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"... in this decade, and do the other things, not because they are easy, but because they are hard..."

Hat tip to one of the greatest Presidents evah, John F. Kennedy.

That one small addition to these immortal words is the thrust behind this humble diary.

Previously, we discussed the Lunar Transfer Vehicle (LTV) and the OTV Lunar Lander. These vehicles get us into Lunar Polar Orbit, and then onto the Lunar Surface. The Crew Module has been used on the LTV and the OTV Lander, following our motto of reuse and commonality. Payload can be dropped down to the lunar surface, and the lander refueled and reused.

All we need now is a place to call home.

Of course, the Lunar Surface Station (LSS) needs to have the following vehicles and specifications:

Lunar Roving Vehicle (LRV)
  • Remotely Piloted
  • Battery Powered
  • Tow-Vehicle Variant
  • Utility Variant (includes Crane, Backhoe, and Bulldozer Blade)
  • Crew Module Variant

Lunar Payload Carrier (LPC)
  • Able to Carry a Standard Skylon Payload (14,742 kg)
  • Unpowered, with Four (4) Wheels
  • Towed by Tow-Vehicle LRV Variant

Horizontally-Oriented Habitation Modules
  • Resembles Standard Space Station Habitat Module
  • Grated Floors Cover the Bottom EC/LSS Unit
  • Connected Together Using Standard Skylon Docking Ports

Power Generation
  • Modified Solar Panel Modules
  • Solar Panels Near 90 Degree Orientation
  • Solar Panels Supported on the Ground Using Specially-Designed Holders
With these vehicles and the founding of a robust city on the Moon, we will finally be transformed into true citizens of space.

Continued below the fold...

But before we begin, the astute reader will notice something missing from the list above: a space station in Lunar POLAR ORBIT.

There is no need for such a city in the lunar sky. The reason is because of the nature of polar orbits. If we placed a station in polar orbit, then our launch window from the Earth to the lunar station would only open every 27.5 days (one lunar day), which is almost once a month as measured on Earth.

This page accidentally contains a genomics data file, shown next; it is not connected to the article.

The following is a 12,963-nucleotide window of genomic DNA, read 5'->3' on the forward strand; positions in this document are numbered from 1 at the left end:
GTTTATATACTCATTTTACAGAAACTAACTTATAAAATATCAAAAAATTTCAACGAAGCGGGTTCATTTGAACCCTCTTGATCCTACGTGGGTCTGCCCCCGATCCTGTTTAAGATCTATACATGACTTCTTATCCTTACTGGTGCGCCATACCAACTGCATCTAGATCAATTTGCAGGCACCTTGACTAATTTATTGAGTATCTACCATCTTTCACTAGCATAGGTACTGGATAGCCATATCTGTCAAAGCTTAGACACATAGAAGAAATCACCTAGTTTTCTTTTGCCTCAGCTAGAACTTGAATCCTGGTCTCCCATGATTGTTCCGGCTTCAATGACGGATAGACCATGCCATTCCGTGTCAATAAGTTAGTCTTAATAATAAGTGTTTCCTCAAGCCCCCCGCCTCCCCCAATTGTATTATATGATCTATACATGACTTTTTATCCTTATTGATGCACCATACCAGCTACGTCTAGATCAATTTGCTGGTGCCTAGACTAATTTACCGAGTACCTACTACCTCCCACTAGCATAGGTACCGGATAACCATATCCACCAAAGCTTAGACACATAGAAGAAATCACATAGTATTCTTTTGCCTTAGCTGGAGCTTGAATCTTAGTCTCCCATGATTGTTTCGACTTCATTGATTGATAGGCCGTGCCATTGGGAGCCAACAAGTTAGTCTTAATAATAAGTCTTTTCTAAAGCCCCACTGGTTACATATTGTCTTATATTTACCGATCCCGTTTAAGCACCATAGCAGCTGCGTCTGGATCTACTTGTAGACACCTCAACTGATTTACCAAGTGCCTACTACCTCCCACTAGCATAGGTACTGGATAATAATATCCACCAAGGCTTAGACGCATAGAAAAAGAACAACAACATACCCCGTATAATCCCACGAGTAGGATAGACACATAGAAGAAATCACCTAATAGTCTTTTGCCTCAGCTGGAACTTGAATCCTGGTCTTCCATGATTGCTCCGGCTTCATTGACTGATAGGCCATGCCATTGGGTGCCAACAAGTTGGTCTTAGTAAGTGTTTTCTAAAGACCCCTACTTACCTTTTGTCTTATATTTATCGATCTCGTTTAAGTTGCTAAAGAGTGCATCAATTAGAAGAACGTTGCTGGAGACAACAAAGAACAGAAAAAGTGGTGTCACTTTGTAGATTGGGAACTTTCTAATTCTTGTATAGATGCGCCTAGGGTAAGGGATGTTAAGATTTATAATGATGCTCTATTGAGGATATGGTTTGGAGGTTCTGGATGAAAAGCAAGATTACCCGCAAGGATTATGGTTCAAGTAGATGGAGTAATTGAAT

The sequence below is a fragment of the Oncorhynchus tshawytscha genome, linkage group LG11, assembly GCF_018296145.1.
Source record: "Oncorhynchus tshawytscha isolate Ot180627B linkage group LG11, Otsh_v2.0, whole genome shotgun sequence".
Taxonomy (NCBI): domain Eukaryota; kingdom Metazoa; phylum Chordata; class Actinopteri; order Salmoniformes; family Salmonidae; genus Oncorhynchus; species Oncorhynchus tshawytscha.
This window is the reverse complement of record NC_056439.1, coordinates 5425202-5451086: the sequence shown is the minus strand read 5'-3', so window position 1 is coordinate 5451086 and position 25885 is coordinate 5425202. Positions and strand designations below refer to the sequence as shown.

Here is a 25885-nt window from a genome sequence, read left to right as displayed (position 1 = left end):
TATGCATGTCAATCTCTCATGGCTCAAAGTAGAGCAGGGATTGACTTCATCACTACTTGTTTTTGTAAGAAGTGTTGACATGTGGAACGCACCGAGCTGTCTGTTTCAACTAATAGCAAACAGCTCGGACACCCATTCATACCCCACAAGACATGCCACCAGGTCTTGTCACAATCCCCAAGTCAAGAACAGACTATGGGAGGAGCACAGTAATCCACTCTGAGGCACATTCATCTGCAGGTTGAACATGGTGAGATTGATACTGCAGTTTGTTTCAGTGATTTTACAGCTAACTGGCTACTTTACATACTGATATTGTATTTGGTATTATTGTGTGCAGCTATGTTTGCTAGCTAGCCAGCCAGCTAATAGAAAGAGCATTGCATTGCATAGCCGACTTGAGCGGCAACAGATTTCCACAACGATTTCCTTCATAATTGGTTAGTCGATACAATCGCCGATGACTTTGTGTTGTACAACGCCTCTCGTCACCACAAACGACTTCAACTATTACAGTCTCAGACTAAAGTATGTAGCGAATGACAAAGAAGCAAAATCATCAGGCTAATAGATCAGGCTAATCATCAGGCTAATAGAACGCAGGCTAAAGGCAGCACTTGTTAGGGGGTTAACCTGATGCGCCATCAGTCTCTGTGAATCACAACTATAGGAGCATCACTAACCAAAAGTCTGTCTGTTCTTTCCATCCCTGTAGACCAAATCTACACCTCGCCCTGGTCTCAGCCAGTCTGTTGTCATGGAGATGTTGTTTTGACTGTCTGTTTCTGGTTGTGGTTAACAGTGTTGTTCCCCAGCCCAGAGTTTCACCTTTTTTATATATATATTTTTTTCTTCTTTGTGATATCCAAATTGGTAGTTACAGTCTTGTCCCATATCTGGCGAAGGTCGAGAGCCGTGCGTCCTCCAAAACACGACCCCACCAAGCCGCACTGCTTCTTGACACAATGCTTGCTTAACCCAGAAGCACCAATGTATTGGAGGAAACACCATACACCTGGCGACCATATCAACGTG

This is unacceptable, since we hope to be operating in the lunar environment at least once every 6.875 days (one-fourth of 27.5 days), which is just about once a week.

We will therefore meet all incoming LTVs in whichever polar orbit orientation it may find itself in, since it will not be difficult to launch and land in any direction from the South Pole. This means that LTVs can leave Earth at a time of its own choosing, i.e., with no launch window deadlines.

Of course, it is far easier to stay in the same 33 degree inclination that the LTV enters lunar orbit in; so why go there? The answer is because the South Pole is where the fuel is (water-ice). This ice can be harvested and converted (fairly) easily to Liquid Hydrogen (LH2) and Liquid Oxygen (LO2), i.e., rocket fuel (this process will be discussed in the next diary).

For billions of years (as the theory goes), comets, which have a lot of water-ice, have been bombarding the lunar surface. Most of the ice simply disappears due to sublimation when encountering the very hot lunar surface.

But there exists a crater at the South Pole whose floor has been in perpetual shadow for billions of years. The ice from comets that have landed inside this cold sink are trapped, having literally been frozen in time.

Which means that even on the desert that is the Moon, there is water. The Universe truly does work in mysterious ways.

Consequently, we intend to set up our LSS at this location, known as Shackleton Crater. Specifically, we will operate inside the crater, instead of near the South Pole like NASA had envisioned. The crater floor is in perpetual shadow and so offers better protection against the Sun's incessant deadly rays. Also, since the rocket fuel is processed on the crater floor, we would rather go to the source instead of hauling the volatile LH2 and LO2 fuel from the crater floor to the crater top. We also decided against hauling the raw material up the crater and processing it at the NASA location; it just needlessly complicates the entire process.

JPL created a great video that shows the crater remaining in shadow as the sun progresses about the crater. The Sun makes the shadows in the video appear to be going counter-clockwise (watch the video here).

In addition, the Earth sometimes dips below the horizon when viewed from Shackleton, so a relay station will need to be set up at a place where the Earth is in full view 24-7. This will be accomplished by placing a communications relay device onto an OTV Lander and have it land one-way at the remote 24-7 location. A similar setup will be constructed at the rim of Shackleton Crater. We now have constant communication with the Earth.